Comments

I find it appalling that tens of thousands of meters of old film prints, including original negative prints, of pre–safety film motion pictures are being neglected and even destroyed by the Bundesarchiv. Their excuse that a possible spontaneous combustion of nitrate films inside their throughly modern and highly professional storage facility is a lame one, in my opinion. The destruction and permanent loss of NS original prints of such historically important films as Die große Liebe or Stukas, is unforgivable. As a researcher and author on NS films and directors, I wonder if the ‘threat’ of spontaneous combustion and also one about lack of sufficient funds to transfer such prints to safety film, is a way for the BA to conveniently put such troublesome Tendezfilme down the proverbial ‘Memory Hole’ as articulated by George Orwell in his novel, ‘1984‘? I have found the BA-Filmarchiv staff to always be wonderfully helpful and thoroughly professional in every way, but I wonder about such a policy being emanated from above? I understand that the film archive has spent hundreds of thousands of euros on the most modern film preservation and transfer equipment, but has not used this laboratory very much at all…. instead of destroying Germany’s film treasure, the energy for a campaign for sufficient funding to rescue and preserve ALL pre-1945 films should be spent. Is the purpose of the Filmarchiv still dedicated to preserve and protect Germany’s film heritage or to oversee its disappearance forever?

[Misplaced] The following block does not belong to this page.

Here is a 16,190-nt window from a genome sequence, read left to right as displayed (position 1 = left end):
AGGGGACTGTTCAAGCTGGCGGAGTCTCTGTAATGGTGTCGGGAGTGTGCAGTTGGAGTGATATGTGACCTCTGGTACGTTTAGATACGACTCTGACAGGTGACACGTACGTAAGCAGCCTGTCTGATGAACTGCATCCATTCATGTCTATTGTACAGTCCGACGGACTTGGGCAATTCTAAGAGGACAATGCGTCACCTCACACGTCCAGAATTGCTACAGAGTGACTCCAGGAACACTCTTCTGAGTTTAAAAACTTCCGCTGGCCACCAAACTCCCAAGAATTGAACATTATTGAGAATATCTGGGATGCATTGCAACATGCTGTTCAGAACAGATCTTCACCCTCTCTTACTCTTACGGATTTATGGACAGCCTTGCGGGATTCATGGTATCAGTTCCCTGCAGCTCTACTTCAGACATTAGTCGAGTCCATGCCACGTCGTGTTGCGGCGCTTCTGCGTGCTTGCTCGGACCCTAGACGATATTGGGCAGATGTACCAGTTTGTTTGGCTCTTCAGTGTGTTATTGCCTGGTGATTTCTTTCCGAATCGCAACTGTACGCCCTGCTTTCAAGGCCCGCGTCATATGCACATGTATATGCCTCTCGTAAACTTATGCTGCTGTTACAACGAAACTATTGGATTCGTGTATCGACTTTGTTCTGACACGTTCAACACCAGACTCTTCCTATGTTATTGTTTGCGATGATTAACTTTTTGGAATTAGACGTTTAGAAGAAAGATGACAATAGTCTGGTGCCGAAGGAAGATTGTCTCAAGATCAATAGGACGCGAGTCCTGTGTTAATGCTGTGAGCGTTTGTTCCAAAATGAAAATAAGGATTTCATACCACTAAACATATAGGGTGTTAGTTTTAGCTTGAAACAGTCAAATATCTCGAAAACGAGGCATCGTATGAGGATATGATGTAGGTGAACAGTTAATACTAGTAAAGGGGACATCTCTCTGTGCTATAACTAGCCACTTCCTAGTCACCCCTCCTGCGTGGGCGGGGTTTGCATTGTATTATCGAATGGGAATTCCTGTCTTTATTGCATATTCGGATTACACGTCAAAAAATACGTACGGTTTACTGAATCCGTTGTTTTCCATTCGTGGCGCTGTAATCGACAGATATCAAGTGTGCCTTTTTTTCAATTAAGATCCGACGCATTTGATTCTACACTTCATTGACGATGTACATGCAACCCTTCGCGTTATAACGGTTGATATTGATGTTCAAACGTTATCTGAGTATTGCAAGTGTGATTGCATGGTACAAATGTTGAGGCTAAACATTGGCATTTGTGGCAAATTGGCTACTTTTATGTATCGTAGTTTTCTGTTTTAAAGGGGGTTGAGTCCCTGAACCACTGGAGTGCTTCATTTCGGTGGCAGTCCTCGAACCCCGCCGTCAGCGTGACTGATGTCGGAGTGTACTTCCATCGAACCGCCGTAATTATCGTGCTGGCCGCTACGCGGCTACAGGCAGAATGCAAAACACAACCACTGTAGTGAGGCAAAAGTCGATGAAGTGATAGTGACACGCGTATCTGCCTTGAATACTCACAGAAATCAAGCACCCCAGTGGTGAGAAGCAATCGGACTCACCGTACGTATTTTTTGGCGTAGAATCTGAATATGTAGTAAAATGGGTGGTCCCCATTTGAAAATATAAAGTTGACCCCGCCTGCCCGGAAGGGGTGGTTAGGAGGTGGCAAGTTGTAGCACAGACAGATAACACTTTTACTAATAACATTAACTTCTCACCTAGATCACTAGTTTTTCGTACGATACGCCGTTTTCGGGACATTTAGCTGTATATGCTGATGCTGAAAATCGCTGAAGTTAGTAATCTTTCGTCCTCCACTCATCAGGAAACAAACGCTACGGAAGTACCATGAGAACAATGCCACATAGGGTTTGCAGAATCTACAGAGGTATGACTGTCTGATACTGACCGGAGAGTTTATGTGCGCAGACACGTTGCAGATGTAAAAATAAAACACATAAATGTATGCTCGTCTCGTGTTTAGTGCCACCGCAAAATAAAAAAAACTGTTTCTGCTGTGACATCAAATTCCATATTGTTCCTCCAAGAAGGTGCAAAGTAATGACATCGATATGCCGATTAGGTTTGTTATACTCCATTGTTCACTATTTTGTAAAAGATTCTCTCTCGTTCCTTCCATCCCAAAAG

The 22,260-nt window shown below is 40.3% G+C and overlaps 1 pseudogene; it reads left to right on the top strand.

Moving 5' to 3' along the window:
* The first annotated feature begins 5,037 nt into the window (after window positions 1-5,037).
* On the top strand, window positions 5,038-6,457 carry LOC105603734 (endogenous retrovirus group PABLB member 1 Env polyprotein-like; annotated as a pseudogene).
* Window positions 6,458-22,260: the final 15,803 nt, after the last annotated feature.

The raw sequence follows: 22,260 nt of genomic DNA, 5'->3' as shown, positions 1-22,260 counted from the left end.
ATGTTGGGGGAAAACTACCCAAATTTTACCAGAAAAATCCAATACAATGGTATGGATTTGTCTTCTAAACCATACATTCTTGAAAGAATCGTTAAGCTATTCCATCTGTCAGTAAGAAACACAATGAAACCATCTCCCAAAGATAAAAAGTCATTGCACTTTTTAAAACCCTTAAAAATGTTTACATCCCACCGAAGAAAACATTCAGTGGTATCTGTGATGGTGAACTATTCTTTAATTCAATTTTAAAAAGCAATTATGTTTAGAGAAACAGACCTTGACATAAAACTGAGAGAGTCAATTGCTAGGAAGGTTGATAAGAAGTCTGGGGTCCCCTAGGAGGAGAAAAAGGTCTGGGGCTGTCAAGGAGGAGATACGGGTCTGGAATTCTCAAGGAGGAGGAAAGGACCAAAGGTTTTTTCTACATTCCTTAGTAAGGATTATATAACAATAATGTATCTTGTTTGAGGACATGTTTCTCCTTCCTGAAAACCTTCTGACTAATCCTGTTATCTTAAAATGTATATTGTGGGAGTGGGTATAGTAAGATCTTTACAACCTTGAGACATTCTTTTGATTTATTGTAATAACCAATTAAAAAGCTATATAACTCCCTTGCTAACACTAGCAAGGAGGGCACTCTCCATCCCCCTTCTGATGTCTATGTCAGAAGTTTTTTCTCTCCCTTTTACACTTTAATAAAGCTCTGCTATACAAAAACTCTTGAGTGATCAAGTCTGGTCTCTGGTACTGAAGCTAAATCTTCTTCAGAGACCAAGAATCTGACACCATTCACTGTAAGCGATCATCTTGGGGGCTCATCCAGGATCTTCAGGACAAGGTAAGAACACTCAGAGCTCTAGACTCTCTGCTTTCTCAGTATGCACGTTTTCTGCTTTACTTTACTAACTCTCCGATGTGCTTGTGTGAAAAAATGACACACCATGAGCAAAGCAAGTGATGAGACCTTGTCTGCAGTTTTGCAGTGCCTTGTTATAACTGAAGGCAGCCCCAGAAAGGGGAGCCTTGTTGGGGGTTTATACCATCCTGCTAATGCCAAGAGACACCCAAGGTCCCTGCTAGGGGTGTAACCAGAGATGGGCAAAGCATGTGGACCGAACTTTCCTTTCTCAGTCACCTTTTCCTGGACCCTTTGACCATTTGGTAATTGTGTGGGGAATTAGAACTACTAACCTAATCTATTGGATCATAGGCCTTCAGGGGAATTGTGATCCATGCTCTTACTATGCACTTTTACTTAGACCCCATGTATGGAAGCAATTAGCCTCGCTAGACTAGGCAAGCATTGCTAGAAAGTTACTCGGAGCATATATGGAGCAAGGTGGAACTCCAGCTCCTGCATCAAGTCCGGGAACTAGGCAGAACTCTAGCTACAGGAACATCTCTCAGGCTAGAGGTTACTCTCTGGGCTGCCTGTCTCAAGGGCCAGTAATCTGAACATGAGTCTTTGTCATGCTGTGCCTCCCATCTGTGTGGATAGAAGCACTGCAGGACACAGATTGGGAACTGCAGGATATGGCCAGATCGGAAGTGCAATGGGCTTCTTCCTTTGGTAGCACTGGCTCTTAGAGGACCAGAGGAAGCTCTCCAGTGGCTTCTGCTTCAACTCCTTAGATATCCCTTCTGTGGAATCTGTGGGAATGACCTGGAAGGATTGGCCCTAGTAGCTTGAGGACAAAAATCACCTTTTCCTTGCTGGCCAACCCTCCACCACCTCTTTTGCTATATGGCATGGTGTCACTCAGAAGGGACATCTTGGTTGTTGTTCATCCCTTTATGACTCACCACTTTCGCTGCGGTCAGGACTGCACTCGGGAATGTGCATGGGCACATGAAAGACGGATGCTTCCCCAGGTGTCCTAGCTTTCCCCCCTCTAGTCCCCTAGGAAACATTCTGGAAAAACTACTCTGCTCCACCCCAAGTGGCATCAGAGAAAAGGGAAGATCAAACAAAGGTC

William Gillespie, author of Karl Ritter–His Life and ‘Zeitfilms’ under National Socialism, The Making of ‘The Crew of the Dora.’ and co–author of Film Posters of the Third Reich.
(e-mail to the author)

The Bundesarchiv must end its nitrate destruction policy as digitalization and copying can reproduce only part of the original. One would also not destroy the Mona Lisa just because good copies of it exist but instead, one would always return to the original. Regrettably, in Germany, it has still not been understood that motion pictures are the most important art form of the 20th and that, consequently, these originals are among the great treasures – not just Caligari and Metropolis, but the entirety of the material.